• Initials. Initials should normally be entered followed by a period and a space as "Gordon R. Dickson" or "K. D. Wentworth", even if the period or space is omitted in the publication. However, when it is clearly the author's choice to omit the period, or when the author has a single letter name that is not an initial (e.g. "Harry S Truman") the period should be omitted. In the very rare case where an author prefers two (or more) initials as if they were a name (such as "TG Theodore"), without a period or space, and is so credited, we follow the author's preference. A possible clue to such cases occurs when most authors have initials shown with period and space, but a particular author is handled differently in a magazine or anthology. Checking other sources, such as a Wikipedia article or the author's web site, is a good idea. Such non-standard forms should be mentioned in a publication or title note.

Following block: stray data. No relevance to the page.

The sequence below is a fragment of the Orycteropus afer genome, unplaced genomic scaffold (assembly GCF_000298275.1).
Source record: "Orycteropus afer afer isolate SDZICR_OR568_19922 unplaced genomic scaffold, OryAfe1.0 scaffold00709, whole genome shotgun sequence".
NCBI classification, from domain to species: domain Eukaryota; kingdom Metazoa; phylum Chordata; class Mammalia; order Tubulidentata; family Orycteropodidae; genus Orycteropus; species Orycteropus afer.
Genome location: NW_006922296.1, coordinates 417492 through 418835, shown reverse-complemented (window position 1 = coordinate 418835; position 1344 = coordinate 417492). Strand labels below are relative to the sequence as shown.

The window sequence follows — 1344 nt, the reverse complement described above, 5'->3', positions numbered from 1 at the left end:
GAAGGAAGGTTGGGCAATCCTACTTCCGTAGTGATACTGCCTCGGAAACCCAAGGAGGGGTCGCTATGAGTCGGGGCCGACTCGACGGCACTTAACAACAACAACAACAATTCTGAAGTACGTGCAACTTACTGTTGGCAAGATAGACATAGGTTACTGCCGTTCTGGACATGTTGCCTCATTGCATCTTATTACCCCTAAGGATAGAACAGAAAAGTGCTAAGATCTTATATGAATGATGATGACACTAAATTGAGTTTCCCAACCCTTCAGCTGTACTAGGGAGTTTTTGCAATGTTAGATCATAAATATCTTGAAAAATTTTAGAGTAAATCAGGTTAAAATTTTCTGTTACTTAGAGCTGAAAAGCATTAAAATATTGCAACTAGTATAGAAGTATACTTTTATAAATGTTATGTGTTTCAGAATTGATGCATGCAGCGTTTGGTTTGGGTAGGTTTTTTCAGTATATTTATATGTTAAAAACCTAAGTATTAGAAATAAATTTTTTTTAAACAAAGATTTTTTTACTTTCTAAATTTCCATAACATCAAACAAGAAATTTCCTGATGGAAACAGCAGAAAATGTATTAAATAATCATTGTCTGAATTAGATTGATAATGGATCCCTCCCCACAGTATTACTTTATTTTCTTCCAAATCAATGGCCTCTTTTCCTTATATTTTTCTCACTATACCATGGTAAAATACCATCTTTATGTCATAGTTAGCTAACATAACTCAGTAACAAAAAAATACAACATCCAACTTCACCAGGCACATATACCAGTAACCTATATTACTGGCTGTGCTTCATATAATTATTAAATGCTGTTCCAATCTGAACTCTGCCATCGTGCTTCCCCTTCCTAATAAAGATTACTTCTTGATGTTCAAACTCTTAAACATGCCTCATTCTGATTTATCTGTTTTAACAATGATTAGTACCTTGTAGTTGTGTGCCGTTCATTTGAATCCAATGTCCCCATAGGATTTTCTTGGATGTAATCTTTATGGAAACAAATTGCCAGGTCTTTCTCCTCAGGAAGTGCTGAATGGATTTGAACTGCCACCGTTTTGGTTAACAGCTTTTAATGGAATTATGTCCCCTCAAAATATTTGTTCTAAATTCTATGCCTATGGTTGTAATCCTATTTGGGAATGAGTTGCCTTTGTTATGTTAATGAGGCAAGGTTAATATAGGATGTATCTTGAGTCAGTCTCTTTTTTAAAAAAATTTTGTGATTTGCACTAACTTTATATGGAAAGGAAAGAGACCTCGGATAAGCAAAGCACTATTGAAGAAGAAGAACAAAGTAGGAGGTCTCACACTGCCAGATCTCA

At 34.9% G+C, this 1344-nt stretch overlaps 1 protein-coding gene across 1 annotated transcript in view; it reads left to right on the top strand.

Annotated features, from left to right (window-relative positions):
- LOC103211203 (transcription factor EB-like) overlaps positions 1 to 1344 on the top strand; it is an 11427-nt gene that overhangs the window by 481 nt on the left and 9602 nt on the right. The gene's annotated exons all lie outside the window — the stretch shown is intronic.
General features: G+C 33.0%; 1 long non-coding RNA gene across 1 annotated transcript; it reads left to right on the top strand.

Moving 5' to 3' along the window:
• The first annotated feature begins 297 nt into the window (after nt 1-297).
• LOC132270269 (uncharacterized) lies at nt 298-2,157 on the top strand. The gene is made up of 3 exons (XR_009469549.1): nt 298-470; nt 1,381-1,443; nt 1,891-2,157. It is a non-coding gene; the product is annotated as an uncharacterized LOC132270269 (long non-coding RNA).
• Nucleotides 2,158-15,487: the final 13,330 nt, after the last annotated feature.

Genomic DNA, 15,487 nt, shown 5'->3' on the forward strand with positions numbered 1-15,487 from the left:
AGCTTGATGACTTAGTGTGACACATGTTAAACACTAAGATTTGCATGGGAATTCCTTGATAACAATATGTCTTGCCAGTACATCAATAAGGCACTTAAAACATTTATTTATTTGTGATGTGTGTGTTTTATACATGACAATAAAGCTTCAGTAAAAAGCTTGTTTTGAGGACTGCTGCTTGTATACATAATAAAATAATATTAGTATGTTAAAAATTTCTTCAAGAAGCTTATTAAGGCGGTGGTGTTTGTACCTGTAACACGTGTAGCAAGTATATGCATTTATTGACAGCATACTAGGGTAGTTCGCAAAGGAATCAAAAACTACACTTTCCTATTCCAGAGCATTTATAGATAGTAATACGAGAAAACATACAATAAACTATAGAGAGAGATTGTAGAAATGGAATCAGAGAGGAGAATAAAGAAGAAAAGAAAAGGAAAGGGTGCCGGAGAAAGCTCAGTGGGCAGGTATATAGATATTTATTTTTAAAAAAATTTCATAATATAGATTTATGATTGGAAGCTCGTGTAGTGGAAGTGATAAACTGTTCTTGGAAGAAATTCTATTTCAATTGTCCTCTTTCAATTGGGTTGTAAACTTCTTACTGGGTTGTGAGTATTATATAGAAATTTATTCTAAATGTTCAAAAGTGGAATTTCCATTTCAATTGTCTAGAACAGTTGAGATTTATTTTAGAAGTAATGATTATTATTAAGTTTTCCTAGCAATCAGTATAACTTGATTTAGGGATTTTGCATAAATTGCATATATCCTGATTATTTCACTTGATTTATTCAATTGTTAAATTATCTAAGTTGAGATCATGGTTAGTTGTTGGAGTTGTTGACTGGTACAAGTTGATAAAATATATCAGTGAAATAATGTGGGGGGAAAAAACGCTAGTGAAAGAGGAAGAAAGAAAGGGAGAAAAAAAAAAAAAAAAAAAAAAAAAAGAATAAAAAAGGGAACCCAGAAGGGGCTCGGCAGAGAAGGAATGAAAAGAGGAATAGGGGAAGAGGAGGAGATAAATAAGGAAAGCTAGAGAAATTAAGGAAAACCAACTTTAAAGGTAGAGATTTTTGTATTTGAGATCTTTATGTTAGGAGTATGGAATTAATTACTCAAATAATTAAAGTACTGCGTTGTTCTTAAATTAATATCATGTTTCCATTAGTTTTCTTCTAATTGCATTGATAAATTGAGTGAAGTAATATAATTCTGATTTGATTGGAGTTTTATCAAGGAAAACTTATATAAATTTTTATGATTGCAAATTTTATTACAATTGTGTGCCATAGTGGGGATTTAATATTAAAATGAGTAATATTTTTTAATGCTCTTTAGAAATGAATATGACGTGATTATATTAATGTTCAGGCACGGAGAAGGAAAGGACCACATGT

• Short stories and artwork. For short stories that appear in magazines and anthologies, the author's name should be taken from the story heading, rather than from the table of contents, if there is one. However, as with titles, this is not particularly important, and if they differ, and one is the generally used canonical form of an author's name, take the canonical one -- e.g. if the story heading says "P.J. Farmer" but the table of contents has "Philip Jose Farmer" then use the latter. Similarly, if you are entering the artist for interior illustrations, and the artist is credited as "Emsh", enter "Emsh", but if the contents page says "Illustrations by Ed Emshwiller", feel free to enter "Ed Emshwiller" as the artist even if the individual stories assign them to "Emsh". In tables of contents, magazines sometimes abbreviated long names (e.g. collaborations) to fit into the available space, but used longer forms of the names on the story titles. In these cases the longer form of the names should be used.